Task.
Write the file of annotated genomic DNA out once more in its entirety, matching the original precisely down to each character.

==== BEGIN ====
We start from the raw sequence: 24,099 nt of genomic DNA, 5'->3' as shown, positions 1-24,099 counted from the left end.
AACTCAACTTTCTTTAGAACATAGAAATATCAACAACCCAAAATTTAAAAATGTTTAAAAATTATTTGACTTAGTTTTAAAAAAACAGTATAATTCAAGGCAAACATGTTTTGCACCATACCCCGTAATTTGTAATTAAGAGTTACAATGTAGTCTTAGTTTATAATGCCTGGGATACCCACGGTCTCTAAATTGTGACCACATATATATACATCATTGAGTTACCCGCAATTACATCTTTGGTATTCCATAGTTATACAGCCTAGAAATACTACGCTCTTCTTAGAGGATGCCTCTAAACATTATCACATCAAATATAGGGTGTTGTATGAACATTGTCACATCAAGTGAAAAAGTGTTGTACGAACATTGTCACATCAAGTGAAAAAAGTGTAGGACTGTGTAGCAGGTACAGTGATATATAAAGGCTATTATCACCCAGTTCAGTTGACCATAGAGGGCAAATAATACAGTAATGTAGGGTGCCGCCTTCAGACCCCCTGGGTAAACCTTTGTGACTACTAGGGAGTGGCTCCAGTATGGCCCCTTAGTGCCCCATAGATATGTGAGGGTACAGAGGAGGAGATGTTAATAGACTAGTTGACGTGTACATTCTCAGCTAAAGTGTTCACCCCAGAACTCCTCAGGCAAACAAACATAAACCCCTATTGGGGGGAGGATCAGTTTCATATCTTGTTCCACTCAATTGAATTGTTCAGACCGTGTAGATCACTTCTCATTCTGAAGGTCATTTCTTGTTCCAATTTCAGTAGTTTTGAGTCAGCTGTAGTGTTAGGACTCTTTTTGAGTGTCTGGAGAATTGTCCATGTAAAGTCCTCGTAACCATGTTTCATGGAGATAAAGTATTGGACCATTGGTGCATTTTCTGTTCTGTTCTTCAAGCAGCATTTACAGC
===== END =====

We start from the raw sequence: 24,099 nt of genomic DNA, 5'->3' as shown, positions 1-24,099 counted from the left end.
AACTCAACTTTCTTTAGAACATAGAAATATCAACAACCCAAAATTTAAAAATGTTTAAAAATTATTTGACTTAGTTTTAAAAAAACAGTATAATTCAAGGCAAACATGTTTTGCACCATACCCCGTAATTTGTAATTAAGAGTTACAATGTAGTCTTAGTTTATAATGCCTGGGATACCCACGGTCTCTAAATTGTGACCACATATATATACATCATTGAGTTACCCGCAATTACATCTTTGGTATTCCATAGTTATACAGCCTAGAAATACTACGCTCTTCTTAGAGGATGCCTCTAAACATTATCACATCAAATATAGGGTGTTGTATGAACATTGTCACATCAAGTGAAAAAGTGTTGTACGAACATTGTCACATCAAGTGAAAAAAGTGTAGGACTGTGTAGCAGGTACAGTGATATATAAAGGCTATTATCACCCAGTTCAGTTGACCATAGAGGGCAAATAATACAGTAATGTAGGGTGCCGCCTTCAGACCCCCTGGGTAAACCTTTGTGACTACTAGGGAGTGGCTCCAGTATGGCCCCTTAGTGCCCCATAGATATGTGAGGGTACAGAGGAGGAGATGTTAATAGACTAGTTGACGTGTACATTCTCAGCTAAAGTGTTCACCCCAGAACTCCTCAGGCAAACAAACATAAACCCCTATTGGGGGGAGGATCAGTTTCATATCTTGTTCCACTCAATTGAATTGTTCAGACCGTGTAGATCACTTCTCATTCTGAAGGTCATTTCTTGTTCCAATTTCAGTAGTTTTGAGTCAGCTGTAGTGTTAGGACTCTTTTTGAGTGTCTGGAGAATTGTCCATGTAAAGTCCTCGTAACCATGTTTCATGGAGATAAAGTATTGGACCATTGGTGCATTTTCTGTTCTGTTCTTCAAGCAGCATTTACAGC